In remarks made during a meeting of the Senate Functional Committee on Devolution, PML-N Sardar Yaqoob Khan Nasar stated that, in his opinion, the poor are born to serve the rich. When some of his colleagues pointed out the inherently distasteful and discriminatory nature of these words, Sardar Yaqoob simply doubled down on his position, arguing that inequality in society had been created by God (thereby invalidating any human intervention to ameliorate the situation), and that people who simply could not get educated or work hard did not deserve to lead better lives and were entitled to nothing more than lives of grinding poverty and deprivation.

Sardar Yaqoob Khan Nasar’s Wikipedia entry describes him as, ‘the chief of the Pashtun Nasar tribe… [commanding] strong influence and respect in his native province of Balochistn’ who has been a regular fixture in parliament since winning his first election in 1985. According to a report published by PILDAT in 2007, Sardar Yaqoob was the richest MNA from Balochistan, with assets worth Rs. 177.38 million in 2005-06, up from a mere Rs. 84.92 million in 2004-05. Based on the views he expressed earlier this week, it is probably reasonable to assume that the good Senator believes his fortune and wealth are the result of his natural talents, hard work, and divine favour. Indeed, the fact that his wealth doubled in the space of a year must have entirely been due to his tireless exertions and ceaseless devotion to public service as a member of the National Assembly. That God clearly has a soft spot for Sardar Yaqoob is also demonstrated by how he, as one of the richest members of parliament in Pakistan, only had to pay Rs. 51,678 in tax in 2012-13 (according to figures released by the Federal Board of Revenue).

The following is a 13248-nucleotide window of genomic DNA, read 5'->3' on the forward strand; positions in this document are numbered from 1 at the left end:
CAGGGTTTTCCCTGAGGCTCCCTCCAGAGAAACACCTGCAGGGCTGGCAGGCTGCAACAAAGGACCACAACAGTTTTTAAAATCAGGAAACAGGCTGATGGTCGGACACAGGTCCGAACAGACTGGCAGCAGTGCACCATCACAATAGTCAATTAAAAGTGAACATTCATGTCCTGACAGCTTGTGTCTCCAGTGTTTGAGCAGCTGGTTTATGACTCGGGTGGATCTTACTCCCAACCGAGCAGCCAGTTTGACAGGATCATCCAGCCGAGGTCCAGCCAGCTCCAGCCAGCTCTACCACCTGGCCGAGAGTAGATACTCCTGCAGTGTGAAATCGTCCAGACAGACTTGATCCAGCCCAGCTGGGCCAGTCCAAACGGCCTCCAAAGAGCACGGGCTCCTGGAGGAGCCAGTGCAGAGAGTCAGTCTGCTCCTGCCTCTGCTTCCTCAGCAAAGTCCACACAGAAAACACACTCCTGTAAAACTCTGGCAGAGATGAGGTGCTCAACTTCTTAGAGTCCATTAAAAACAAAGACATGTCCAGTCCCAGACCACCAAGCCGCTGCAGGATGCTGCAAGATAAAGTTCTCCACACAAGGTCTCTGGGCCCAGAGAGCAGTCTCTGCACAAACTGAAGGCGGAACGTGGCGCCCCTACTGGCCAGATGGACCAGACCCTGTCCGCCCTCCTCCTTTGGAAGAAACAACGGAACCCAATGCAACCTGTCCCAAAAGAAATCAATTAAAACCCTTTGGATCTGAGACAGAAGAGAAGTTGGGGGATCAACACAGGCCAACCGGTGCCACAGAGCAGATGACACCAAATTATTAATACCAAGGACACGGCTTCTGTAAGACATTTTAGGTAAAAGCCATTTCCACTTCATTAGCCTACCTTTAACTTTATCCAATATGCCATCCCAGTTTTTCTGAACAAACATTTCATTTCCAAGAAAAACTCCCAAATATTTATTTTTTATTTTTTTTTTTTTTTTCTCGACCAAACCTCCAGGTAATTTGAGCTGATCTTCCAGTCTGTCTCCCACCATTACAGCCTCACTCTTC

It should be obvious that Sardar Yaqoob Khan Nasar has achieved all that he has in life by relying on nothing more than his own skills and determination. He is living proof of how someone can overcome the constraints imposed by tremendous inherited wealth, social status, connections, and privilege to rise to the highest echelons of power in Pakistan. This is in contrast with the feckless, lazy, and ultimately ungrateful people of Loralai, his constituency in Balochistan. According to development statistics published by the UNDP In 2011, 49% of children in the district are underweight, 42% of the population receives inadequate nutrition, the literacy rate is a just 38%, only 5% of the population has access to Lady Health Workers, 37.5% of the population lacks access to clean drinking water, and 42% do not have adequate facilities for sewerage and sanitation. Even without the horrible burden of being born into powerful and wealthy families, the people of Loralai have simply failed to do the hard work necessary to improve their lives. If they were more like Sardar Yaqoob, they would not experience any of these problems.